This summer, Winchester College will hold a two-week digital programme for the curious, ambitious and open-minded. The aptly-named Catalyst course is designed to give students the skills to thrive in a rapidly evolving world, and will encompass interactive lessons, online seminars and one-to-one coaching to help students challenge their thinking.
The course has been developed by a team of Winchester College teachers, so we spoke to Justin Pinnells, Head of Languages and Head of German, and Co-Director for Catalyst, to discover what the selected students can expect.
What’s the objective of Catalyst, and how will it better equip students for the world we now live in?
Change is relevant in everything, and is everywhere; from bleaching coral reefs to cooking. But we rarely study it – and we rarely learn from it. Global problems are more complex than ever before, because circumstances change at an unprecedented speed. We want to bring the study of change to the foreground, and helping students to understand that change happens where disciplines intersect is critical. Tomorrow’s world is interdisciplinary.
Catalyst intends to help students shape a lens through which to identify, analyse, question and, we hope, bring about change. How has change happened? How is it happening today? How might it happen in the future? These are the questions that tomorrow’s leaders – that is, students – need to explore.
Through Catalyst, we hope students will develop a unique perspective about how change happens by interrogating patterns of change within and across different contexts and disciplines. And the journey doesn’t stop after just two weeks. We’re committed to helping Catalyst alumni pursue change as they confront new beginnings at university, and beyond.
Can you introduce us to the key themes of the programme, and this year’s contributors?
The course is divided into three modules. The first has scientific and historic roots and will give an overview of the most impactful changes on humankind. The second module follows a strong philosophical and inquiry-based approach, which challenges and tests our belief systems – especially when facing such seismic changes as the eco apocalypse and climate disasters. This leads naturally into our final module, which will explore how to address global energy and climate challenges through large-scale policy, technological and societal shifts. Following the previous modules, it will be very interactive and involves a real-time simulation of global energy and climate system models.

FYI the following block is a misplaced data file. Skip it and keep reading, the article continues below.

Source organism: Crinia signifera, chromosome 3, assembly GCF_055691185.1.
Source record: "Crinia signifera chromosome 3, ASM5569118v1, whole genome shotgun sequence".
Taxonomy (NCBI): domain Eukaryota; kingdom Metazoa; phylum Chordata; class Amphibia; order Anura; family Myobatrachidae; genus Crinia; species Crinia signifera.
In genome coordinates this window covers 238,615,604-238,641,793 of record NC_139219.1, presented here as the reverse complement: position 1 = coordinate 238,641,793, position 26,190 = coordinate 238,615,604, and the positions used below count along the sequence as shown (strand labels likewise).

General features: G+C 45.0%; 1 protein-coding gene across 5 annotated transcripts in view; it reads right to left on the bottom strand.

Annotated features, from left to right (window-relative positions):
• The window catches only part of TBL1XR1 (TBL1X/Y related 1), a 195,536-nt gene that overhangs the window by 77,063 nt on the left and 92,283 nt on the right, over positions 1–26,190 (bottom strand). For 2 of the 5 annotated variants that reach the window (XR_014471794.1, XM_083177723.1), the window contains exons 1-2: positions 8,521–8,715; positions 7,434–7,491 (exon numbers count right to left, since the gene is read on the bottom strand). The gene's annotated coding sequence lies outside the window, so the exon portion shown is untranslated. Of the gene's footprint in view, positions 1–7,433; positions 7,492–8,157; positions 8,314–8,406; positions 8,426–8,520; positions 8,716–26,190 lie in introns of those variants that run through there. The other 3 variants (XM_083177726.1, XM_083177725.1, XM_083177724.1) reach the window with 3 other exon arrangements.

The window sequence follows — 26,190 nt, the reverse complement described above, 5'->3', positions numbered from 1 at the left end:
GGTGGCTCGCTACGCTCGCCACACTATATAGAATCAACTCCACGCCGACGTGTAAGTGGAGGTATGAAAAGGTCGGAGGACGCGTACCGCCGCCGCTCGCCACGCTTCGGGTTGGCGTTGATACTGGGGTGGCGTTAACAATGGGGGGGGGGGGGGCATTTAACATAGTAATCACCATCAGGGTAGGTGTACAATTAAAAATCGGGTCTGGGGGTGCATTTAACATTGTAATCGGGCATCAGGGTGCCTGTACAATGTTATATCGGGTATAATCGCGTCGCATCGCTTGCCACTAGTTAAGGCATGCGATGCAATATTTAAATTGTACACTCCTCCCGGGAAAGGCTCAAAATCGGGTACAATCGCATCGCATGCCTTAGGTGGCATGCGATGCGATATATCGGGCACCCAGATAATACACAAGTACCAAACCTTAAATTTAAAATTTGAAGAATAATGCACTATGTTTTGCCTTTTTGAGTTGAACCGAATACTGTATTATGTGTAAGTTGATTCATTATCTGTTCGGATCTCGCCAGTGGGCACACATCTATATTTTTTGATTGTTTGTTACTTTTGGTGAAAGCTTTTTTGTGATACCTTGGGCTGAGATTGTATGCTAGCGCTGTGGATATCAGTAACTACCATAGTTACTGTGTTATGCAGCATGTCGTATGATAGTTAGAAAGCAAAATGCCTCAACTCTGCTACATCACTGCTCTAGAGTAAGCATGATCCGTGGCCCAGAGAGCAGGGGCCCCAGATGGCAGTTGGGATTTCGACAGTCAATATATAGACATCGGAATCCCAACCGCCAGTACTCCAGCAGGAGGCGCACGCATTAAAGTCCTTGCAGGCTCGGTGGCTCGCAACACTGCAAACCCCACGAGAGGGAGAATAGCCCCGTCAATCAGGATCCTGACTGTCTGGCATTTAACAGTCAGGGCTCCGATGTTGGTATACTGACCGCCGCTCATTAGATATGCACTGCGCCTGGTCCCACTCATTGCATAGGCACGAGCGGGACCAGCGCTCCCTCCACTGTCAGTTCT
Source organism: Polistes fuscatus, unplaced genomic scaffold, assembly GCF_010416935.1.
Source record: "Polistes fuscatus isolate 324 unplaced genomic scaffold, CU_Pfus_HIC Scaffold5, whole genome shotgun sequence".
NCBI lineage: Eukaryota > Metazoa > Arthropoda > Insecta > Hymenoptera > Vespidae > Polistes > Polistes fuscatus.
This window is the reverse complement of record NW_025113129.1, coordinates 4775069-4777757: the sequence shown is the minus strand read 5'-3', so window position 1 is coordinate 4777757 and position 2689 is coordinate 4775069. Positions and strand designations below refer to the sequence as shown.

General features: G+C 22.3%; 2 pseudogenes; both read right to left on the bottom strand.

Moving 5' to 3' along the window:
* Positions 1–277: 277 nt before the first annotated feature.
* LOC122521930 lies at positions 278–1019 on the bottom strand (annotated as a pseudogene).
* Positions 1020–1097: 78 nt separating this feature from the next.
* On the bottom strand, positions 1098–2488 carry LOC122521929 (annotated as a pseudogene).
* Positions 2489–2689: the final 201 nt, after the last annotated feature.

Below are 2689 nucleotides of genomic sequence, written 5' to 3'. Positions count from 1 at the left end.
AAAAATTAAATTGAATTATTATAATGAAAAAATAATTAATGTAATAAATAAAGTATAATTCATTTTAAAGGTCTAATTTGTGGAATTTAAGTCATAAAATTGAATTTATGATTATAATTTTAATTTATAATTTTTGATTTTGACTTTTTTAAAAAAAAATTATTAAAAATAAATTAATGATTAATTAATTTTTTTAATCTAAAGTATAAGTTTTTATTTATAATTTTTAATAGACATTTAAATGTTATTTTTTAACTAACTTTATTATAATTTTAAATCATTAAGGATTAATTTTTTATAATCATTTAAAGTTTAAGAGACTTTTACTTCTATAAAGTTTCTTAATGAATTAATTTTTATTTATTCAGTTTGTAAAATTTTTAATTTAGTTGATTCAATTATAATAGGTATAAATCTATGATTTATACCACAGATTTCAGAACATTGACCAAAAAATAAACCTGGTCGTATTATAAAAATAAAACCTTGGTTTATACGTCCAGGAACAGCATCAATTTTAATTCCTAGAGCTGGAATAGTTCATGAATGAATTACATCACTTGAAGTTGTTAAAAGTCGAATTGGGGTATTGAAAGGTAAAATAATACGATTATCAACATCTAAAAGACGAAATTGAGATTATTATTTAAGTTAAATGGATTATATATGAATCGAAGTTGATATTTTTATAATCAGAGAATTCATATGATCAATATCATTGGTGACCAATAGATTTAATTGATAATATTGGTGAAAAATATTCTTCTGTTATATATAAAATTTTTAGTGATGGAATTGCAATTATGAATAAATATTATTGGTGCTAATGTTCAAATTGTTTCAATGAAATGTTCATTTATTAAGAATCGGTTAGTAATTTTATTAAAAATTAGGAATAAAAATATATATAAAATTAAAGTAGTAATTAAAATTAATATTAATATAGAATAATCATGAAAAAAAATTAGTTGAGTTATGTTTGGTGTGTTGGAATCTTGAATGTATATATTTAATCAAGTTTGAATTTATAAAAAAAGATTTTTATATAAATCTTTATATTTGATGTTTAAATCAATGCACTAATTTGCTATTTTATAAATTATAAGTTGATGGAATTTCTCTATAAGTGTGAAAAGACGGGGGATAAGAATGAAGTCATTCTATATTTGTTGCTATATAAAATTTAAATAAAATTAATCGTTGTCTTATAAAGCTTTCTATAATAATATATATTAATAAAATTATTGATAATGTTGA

Alongside myself, there will be a number of key contributors from Winchester, including Head of Sixth Form, Tom Quayle, who teaches English, Div, and supports students’ university applications as co-head of Careers. Dr Alex Clayton, our Head of Geography and a glaciologist. And Dr Beth Mackintosh, a trained philosopher and Incoming Head of Theology and Philosophy at Winchester College.
We’ll also be working with subject experts who will help bridge theory and practice. These include Pete Convey, a terrestrial ecologist and world-leading polar explorer, with over 25 years’ experience with the British Antarctic Survey. Dr Magnus Ryan, Cambridge University Historian and thought leader in political history. Major General Jonathan Shaw, a senior ranking British military leader, and Ninel Musson, a Founder at VTH Season, South Africa’s leading independent record label.